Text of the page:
Al Gore May Not Have Invented the Internet, But the FCC Appears to Have Favored It
As an Internet health company that also syndicates medical specials to local TV stations, HealthCentral has an interest in the continued viability of both mediums. We advise our global healthcare clients on the advisability of a media mix with a consistent message that leverages the strengths of all media. It was with great interest, therefore, that I learned that Reed Hundt, the Federal Communications Commission Chairman under President Clinton, has just “confessed” (his words) that, “The broadband plan that will be published on March 17 actually will reflect … the end of the era of trying to maintain over-the-air broadcast as the common medium and the beginning of a very detailed, quite substantive, commitment to having broadband, the son of narrowband, be the common medium.”
While most consumers will dismiss this news with a yawn, the speech to Columbia University is worth viewing for its candor in describing how the government also allegedly put barriers in place to hinder the continued growth of broadcasting. In the speech, Hundt discloses, “This is a little naughty: We delayed the transition to HDTV and fought a big battle against the whole idea.” As the former technology chairman of the CBS Affiliates Board of Directors during that era, I can assure you that broadcasters were continually told that HDTV rollout delays were simply because the government was trying to help ensure all viewers were ready. Even more surprising is a statement in the speech where Hundt says that the administration decided “that the Internet ought to be the common medium in the United States and that broadcast should not be,” because “…the Internet would fundamentally be pro-democracy and that broadcast had become a threat to democracy.” Hundt also describes how Internet growth was supported by allowing consumers to connect via phone lines at no extra charge, thereby “…we stole value from the telephone network and gave it to…society.”
There are a multitude of reasons why, rather than celebrating victory, Internet marketers should be wary when viewing Hundt’s comments:
1) Broadcasters have know for a long time that with government support comes a government license. This requires them to provide lowest unit rate to politicians, carry public affairs programming even when it is not commercially viable to do so, comply with a myriad of record-keeping mandates, and even ensure that their hiring reflects the racial makeup of their local markets. Internet companies need realize that government “support” could come at the price of freedom, not the least of which could conceivably involve censorship or taxes.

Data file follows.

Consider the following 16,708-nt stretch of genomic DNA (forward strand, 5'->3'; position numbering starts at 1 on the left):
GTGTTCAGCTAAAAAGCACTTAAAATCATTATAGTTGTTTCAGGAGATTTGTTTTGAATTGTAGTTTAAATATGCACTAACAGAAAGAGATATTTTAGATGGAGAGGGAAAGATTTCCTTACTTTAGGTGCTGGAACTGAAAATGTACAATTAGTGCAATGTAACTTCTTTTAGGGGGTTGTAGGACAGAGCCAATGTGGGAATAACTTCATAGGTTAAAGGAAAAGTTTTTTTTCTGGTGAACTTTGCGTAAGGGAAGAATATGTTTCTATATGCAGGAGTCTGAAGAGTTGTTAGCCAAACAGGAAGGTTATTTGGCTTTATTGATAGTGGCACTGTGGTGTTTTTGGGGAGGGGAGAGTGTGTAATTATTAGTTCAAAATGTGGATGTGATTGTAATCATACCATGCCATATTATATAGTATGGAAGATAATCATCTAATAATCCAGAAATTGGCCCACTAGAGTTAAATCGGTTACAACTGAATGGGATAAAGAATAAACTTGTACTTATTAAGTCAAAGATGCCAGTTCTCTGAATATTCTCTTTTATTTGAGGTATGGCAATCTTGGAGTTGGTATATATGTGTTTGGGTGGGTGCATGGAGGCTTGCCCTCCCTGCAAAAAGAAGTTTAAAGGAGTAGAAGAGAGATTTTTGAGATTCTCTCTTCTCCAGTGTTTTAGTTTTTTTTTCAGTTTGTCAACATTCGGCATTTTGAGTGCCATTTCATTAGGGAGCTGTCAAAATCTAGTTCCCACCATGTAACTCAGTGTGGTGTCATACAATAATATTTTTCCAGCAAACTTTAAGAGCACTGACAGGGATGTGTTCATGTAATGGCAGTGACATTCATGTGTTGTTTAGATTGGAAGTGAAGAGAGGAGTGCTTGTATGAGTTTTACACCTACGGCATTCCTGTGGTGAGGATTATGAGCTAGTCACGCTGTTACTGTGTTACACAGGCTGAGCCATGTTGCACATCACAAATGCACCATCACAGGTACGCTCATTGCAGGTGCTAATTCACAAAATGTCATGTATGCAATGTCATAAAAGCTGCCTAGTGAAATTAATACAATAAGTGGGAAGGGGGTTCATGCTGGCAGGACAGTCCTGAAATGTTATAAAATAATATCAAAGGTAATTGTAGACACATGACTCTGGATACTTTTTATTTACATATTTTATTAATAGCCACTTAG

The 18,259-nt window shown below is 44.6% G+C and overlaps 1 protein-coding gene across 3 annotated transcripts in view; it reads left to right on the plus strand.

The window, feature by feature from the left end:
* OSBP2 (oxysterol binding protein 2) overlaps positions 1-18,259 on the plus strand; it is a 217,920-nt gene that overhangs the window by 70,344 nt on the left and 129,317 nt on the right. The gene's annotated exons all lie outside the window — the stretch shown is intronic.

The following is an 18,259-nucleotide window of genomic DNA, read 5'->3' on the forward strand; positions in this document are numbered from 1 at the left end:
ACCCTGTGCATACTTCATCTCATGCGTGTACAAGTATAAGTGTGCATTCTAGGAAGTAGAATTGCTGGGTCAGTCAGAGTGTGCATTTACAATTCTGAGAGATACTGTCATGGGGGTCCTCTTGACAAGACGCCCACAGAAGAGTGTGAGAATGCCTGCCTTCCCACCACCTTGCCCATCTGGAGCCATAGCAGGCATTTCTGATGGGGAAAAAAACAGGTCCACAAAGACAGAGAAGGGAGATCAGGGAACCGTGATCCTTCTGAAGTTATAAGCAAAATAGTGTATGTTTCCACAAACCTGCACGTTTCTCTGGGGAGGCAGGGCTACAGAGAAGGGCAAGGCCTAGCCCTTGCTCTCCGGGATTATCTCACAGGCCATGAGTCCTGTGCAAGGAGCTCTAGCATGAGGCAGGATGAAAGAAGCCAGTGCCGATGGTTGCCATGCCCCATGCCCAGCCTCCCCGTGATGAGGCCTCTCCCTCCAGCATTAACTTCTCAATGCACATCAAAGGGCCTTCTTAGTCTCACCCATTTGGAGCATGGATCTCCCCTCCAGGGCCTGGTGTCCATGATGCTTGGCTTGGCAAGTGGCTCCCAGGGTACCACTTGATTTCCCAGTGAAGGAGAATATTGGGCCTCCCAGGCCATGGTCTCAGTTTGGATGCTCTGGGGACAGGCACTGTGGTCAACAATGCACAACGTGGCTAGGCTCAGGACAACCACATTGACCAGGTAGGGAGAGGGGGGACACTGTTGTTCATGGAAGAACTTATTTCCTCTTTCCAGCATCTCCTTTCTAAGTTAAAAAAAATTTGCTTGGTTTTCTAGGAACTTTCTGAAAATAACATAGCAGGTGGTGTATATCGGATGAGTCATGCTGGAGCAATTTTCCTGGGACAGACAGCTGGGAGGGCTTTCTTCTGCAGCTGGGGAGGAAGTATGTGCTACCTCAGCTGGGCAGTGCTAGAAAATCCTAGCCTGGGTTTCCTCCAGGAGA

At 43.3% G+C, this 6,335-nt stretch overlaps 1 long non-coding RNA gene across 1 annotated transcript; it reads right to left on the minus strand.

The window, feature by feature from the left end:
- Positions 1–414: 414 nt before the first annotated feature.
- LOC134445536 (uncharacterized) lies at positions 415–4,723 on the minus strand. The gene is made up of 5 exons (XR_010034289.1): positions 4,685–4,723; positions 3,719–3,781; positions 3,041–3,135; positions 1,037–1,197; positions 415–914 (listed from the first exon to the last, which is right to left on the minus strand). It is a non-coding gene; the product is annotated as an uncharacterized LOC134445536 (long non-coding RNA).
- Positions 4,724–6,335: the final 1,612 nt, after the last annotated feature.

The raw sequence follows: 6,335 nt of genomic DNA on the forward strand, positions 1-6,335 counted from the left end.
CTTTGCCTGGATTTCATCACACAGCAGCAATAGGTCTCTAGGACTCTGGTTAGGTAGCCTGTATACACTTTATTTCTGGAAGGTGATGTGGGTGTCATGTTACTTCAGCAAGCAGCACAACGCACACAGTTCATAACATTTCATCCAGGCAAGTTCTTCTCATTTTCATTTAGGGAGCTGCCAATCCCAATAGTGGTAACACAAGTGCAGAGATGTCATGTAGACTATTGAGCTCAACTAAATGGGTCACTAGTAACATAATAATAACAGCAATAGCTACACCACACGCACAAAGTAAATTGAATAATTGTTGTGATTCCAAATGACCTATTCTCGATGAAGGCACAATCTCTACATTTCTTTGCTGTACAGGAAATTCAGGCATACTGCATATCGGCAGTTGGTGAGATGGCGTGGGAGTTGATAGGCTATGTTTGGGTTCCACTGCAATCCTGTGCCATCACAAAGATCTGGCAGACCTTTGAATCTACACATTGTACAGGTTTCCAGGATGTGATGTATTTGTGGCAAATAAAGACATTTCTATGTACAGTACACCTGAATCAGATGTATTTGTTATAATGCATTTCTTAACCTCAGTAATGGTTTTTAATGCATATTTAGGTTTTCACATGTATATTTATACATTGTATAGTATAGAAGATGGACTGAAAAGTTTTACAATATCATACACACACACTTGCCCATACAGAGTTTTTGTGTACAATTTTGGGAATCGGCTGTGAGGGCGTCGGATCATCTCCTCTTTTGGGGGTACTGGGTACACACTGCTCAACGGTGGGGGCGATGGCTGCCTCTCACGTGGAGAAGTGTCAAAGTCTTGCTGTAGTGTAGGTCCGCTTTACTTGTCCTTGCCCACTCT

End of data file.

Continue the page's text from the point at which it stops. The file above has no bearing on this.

2) “Stealing the value” of one medium to accelerate social engineering is a practice which threatens any media which happens to fall out of government favor. Sure, Hundt’s VP Al Gore may have “invented the Internet”, but what happens when a future administration favors an alternate medium?
I had the experience of being in New York City on Oscar Night 2010, and seeing the lower-third text crawl just moments after the show began, stating that a deal had been struck between Disney and Cablevision that would allow the program to be carried. If broadcasters provide so little value, what is all the fuss about every time a major program’s carriage appears in jeopardy? And now that consumers are re-discovering television via their new big screen HDTVs, record ratings for nearly every major televised event from the Super Bowl to the Oscars indicates that television, in the words of Monty Python, is “not dead yet”.
There is absolutely no doubt that Free TV is in significant decline, and if I hadn’t seen the inherent superiority of the Internet as a marketing medium, I would not have left broadcasting for the Web after a 17-year traditional media career. Additionally, the democratization that the Internet provides has been absolutely essential to the growth of HealthCentral and consumer-centered healthcare in general, and to encourage Internet access for all is a noble cause.
Nevertheless, it is hard to argue that all responsible media should have the right to sink or swim on their own, and that a level field is good for all players. Anyone finding confessions of potential regulatory bias to be charming rather than chilling—even when it favors their industry—is no fan of history.